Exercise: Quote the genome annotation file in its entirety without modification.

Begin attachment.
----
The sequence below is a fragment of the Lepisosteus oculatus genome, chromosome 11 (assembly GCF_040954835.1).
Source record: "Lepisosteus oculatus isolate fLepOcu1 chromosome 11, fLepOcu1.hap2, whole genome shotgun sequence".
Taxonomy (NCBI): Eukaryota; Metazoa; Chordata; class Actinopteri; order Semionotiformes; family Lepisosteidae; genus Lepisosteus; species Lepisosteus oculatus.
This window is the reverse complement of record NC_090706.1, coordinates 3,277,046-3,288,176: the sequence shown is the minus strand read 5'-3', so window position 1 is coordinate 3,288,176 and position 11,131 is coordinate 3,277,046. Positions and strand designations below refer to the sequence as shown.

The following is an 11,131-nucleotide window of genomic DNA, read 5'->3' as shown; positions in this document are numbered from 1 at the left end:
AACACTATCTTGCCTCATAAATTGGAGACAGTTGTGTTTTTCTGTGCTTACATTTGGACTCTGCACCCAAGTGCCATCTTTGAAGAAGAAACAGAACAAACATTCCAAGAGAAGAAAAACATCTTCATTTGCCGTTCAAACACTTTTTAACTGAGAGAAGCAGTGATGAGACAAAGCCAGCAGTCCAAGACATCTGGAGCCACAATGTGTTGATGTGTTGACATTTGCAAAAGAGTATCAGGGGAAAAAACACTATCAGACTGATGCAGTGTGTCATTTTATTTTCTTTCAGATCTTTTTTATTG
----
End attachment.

The sequence below is a fragment of the Lepisosteus oculatus genome, chromosome 11 (assembly GCF_040954835.1).
Source record: "Lepisosteus oculatus isolate fLepOcu1 chromosome 11, fLepOcu1.hap2, whole genome shotgun sequence".
Taxonomy (NCBI): Eukaryota; Metazoa; Chordata; class Actinopteri; order Semionotiformes; family Lepisosteidae; genus Lepisosteus; species Lepisosteus oculatus.
This window is the reverse complement of record NC_090706.1, coordinates 3,277,046-3,288,176: the sequence shown is the minus strand read 5'-3', so window position 1 is coordinate 3,288,176 and position 11,131 is coordinate 3,277,046. Positions and strand designations below refer to the sequence as shown.

The following is an 11,131-nucleotide window of genomic DNA, read 5'->3' as shown; positions in this document are numbered from 1 at the left end:
AACACTATCTTGCCTCATAAATTGGAGACAGTTGTGTTTTTCTGTGCTTACATTTGGACTCTGCACCCAAGTGCCATCTTTGAAGAAGAAACAGAACAAACATTCCAAGAGAAGAAAAACATCTTCATTTGCCGTTCAAACACTTTTTAACTGAGAGAAGCAGTGATGAGACAAAGCCAGCAGTCCAAGACATCTGGAGCCACAATGTGTTGATGTGTTGACATTTGCAAAAGAGTATCAGGGGAAAAAACACTATCAGACTGATGCAGTGTGTCATTTTATTTTCTTTCAGATCTTTTTTATTG